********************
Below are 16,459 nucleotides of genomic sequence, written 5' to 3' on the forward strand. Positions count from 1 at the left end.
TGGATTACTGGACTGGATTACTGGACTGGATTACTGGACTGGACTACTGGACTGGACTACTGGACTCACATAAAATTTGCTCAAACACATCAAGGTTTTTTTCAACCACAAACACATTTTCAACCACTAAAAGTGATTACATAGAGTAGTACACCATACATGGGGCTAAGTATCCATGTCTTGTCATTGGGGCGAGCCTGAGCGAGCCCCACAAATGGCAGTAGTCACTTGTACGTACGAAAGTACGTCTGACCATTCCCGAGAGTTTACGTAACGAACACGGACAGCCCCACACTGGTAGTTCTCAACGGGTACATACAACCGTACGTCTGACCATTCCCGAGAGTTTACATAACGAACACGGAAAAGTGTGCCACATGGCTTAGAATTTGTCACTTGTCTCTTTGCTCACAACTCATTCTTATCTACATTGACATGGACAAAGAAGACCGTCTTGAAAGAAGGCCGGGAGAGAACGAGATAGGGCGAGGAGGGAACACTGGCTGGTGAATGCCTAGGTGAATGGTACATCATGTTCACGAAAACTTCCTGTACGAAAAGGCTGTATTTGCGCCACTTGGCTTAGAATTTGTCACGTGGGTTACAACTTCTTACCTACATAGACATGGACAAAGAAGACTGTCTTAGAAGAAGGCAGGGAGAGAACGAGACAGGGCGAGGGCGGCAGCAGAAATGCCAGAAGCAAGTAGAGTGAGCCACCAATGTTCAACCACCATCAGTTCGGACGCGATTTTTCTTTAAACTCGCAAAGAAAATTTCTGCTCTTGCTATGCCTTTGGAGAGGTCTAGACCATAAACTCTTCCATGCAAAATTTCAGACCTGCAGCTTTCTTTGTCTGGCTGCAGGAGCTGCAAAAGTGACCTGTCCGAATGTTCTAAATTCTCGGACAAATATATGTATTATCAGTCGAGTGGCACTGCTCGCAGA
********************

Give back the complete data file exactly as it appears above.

Below are 16,459 nucleotides of genomic sequence, written 5' to 3' on the forward strand. Positions count from 1 at the left end.
TGGATTACTGGACTGGATTACTGGACTGGATTACTGGACTGGACTACTGGACTGGACTACTGGACTCACATAAAATTTGCTCAAACACATCAAGGTTTTTTTCAACCACAAACACATTTTCAACCACTAAAAGTGATTACATAGAGTAGTACACCATACATGGGGCTAAGTATCCATGTCTTGTCATTGGGGCGAGCCTGAGCGAGCCCCACAAATGGCAGTAGTCACTTGTACGTACGAAAGTACGTCTGACCATTCCCGAGAGTTTACGTAACGAACACGGACAGCCCCACACTGGTAGTTCTCAACGGGTACATACAACCGTACGTCTGACCATTCCCGAGAGTTTACATAACGAACACGGAAAAGTGTGCCACATGGCTTAGAATTTGTCACTTGTCTCTTTGCTCACAACTCATTCTTATCTACATTGACATGGACAAAGAAGACCGTCTTGAAAGAAGGCCGGGAGAGAACGAGATAGGGCGAGGAGGGAACACTGGCTGGTGAATGCCTAGGTGAATGGTACATCATGTTCACGAAAACTTCCTGTACGAAAAGGCTGTATTTGCGCCACTTGGCTTAGAATTTGTCACGTGGGTTACAACTTCTTACCTACATAGACATGGACAAAGAAGACTGTCTTAGAAGAAGGCAGGGAGAGAACGAGACAGGGCGAGGGCGGCAGCAGAAATGCCAGAAGCAAGTAGAGTGAGCCACCAATGTTCAACCACCATCAGTTCGGACGCGATTTTTCTTTAAACTCGCAAAGAAAATTTCTGCTCTTGCTATGCCTTTGGAGAGGTCTAGACCATAAACTCTTCCATGCAAAATTTCAGACCTGCAGCTTTCTTTGTCTGGCTGCAGGAGCTGCAAAAGTGACCTGTCCGAATGTTCTAAATTCTCGGACAAATATATGTATTATCAGTCGAGTGGCACTGCTCGCAGA